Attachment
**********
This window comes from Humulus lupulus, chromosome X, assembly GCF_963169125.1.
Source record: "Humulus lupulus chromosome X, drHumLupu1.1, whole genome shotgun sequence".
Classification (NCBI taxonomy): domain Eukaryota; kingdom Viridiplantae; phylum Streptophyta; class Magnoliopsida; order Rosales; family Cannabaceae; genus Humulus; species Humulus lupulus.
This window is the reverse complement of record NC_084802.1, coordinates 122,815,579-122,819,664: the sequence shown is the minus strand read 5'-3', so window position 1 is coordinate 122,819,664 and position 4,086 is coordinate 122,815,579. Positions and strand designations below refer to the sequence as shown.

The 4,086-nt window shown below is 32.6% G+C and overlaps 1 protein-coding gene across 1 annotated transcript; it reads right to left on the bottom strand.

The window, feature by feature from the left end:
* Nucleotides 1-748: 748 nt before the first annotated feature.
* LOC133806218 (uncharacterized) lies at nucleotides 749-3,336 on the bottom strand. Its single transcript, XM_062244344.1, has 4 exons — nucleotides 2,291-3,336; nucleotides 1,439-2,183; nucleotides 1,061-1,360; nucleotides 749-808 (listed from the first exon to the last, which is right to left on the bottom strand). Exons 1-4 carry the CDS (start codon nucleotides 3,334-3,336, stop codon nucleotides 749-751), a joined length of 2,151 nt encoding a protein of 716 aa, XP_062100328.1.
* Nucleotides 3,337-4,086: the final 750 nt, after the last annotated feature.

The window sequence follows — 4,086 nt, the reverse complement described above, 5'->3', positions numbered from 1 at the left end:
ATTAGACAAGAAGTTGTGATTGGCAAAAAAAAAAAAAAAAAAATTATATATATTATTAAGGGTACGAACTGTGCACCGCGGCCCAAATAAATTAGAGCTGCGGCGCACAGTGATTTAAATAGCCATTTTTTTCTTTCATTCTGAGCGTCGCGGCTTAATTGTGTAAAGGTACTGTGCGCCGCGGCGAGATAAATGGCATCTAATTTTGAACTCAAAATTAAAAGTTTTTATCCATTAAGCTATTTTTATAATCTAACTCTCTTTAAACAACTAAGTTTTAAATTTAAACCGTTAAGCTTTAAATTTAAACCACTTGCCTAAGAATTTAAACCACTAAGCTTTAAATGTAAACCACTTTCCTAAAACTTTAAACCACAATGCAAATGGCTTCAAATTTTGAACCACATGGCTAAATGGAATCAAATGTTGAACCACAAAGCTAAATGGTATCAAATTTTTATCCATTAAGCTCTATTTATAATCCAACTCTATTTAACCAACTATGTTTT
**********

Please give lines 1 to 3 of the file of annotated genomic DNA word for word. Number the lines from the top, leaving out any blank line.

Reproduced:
This window comes from Humulus lupulus, chromosome X, assembly GCF_963169125.1.
Source record: "Humulus lupulus chromosome X, drHumLupu1.1, whole genome shotgun sequence".
Classification (NCBI taxonomy): domain Eukaryota; kingdom Viridiplantae; phylum Streptophyta; class Magnoliopsida; order Rosales; family Cannabaceae; genus Humulus; species Humulus lupulus.